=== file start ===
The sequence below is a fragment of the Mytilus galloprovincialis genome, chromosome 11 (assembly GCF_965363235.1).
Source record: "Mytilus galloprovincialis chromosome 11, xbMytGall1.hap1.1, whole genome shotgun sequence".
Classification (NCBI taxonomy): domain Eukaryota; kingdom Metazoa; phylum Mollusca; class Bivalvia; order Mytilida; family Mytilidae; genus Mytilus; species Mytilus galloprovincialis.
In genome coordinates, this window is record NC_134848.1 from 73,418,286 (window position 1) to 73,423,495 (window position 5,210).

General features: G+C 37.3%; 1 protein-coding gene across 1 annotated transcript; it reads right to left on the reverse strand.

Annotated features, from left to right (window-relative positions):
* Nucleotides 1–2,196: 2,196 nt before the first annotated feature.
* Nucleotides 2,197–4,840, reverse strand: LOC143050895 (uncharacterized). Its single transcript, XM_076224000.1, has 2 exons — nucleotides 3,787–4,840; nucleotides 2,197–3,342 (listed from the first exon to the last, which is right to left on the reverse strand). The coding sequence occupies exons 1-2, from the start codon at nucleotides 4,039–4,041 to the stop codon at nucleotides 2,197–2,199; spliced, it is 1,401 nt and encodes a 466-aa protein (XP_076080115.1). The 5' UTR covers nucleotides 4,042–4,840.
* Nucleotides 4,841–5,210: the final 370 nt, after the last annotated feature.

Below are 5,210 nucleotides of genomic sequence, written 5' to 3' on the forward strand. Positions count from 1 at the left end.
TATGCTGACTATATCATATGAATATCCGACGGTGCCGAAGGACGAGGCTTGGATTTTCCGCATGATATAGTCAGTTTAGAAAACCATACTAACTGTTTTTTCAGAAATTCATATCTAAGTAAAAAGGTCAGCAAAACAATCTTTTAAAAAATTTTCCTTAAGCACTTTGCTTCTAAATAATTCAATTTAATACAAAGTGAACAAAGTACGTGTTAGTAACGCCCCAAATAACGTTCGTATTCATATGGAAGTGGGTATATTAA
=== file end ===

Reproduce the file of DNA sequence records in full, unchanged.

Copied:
The sequence below is a fragment of the Mytilus galloprovincialis genome, chromosome 11 (assembly GCF_965363235.1).
Source record: "Mytilus galloprovincialis chromosome 11, xbMytGall1.hap1.1, whole genome shotgun sequence".
Classification (NCBI taxonomy): domain Eukaryota; kingdom Metazoa; phylum Mollusca; class Bivalvia; order Mytilida; family Mytilidae; genus Mytilus; species Mytilus galloprovincialis.
In genome coordinates, this window is record NC_134848.1 from 73,418,286 (window position 1) to 73,423,495 (window position 5,210).

General features: G+C 37.3%; 1 protein-coding gene across 1 annotated transcript; it reads right to left on the reverse strand.

Annotated features, from left to right (window-relative positions):
* Nucleotides 1–2,196: 2,196 nt before the first annotated feature.
* Nucleotides 2,197–4,840, reverse strand: LOC143050895 (uncharacterized). Its single transcript, XM_076224000.1, has 2 exons — nucleotides 3,787–4,840; nucleotides 2,197–3,342 (listed from the first exon to the last, which is right to left on the reverse strand). The coding sequence occupies exons 1-2, from the start codon at nucleotides 4,039–4,041 to the stop codon at nucleotides 2,197–2,199; spliced, it is 1,401 nt and encodes a 466-aa protein (XP_076080115.1). The 5' UTR covers nucleotides 4,042–4,840.
* Nucleotides 4,841–5,210: the final 370 nt, after the last annotated feature.

Below are 5,210 nucleotides of genomic sequence, written 5' to 3' on the forward strand. Positions count from 1 at the left end.
TATGCTGACTATATCATATGAATATCCGACGGTGCCGAAGGACGAGGCTTGGATTTTCCGCATGATATAGTCAGTTTAGAAAACCATACTAACTGTTTTTTCAGAAATTCATATCTAAGTAAAAAGGTCAGCAAAACAATCTTTTAAAAAATTTTCCTTAAGCACTTTGCTTCTAAATAATTCAATTTAATACAAAGTGAACAAAGTACGTGTTAGTAACGCCCCAAATAACGTTCGTATTCATATGGAAGTGGGTATATTAA